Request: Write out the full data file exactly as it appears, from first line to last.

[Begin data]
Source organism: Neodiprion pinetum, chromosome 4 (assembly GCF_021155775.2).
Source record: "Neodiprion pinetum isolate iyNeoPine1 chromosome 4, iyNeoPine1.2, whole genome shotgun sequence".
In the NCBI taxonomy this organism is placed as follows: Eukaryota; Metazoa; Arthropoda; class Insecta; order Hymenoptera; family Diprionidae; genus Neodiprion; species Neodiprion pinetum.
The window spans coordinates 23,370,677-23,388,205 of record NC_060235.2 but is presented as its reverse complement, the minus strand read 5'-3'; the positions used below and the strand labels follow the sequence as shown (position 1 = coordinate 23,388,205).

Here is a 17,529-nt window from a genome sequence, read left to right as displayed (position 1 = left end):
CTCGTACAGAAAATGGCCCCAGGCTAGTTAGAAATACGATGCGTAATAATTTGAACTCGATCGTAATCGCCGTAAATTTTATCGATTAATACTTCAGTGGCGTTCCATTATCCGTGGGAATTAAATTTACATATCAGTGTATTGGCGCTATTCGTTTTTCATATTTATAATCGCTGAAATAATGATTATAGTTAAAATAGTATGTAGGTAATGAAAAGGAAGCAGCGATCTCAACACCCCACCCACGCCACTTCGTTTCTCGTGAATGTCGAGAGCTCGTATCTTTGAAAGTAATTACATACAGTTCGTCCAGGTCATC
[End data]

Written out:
Source organism: Neodiprion pinetum, chromosome 4 (assembly GCF_021155775.2).
Source record: "Neodiprion pinetum isolate iyNeoPine1 chromosome 4, iyNeoPine1.2, whole genome shotgun sequence".
In the NCBI taxonomy this organism is placed as follows: Eukaryota; Metazoa; Arthropoda; class Insecta; order Hymenoptera; family Diprionidae; genus Neodiprion; species Neodiprion pinetum.
The window spans coordinates 23,370,677-23,388,205 of record NC_060235.2 but is presented as its reverse complement, the minus strand read 5'-3'; the positions used below and the strand labels follow the sequence as shown (position 1 = coordinate 23,388,205).

Here is a 17,529-nt window from a genome sequence, read left to right as displayed (position 1 = left end):
CTCGTACAGAAAATGGCCCCAGGCTAGTTAGAAATACGATGCGTAATAATTTGAACTCGATCGTAATCGCCGTAAATTTTATCGATTAATACTTCAGTGGCGTTCCATTATCCGTGGGAATTAAATTTACATATCAGTGTATTGGCGCTATTCGTTTTTCATATTTATAATCGCTGAAATAATGATTATAGTTAAAATAGTATGTAGGTAATGAAAAGGAAGCAGCGATCTCAACACCCCACCCACGCCACTTCGTTTCTCGTGAATGTCGAGAGCTCGTATCTTTGAAAGTAATTACATACAGTTCGTCCAGGTCATC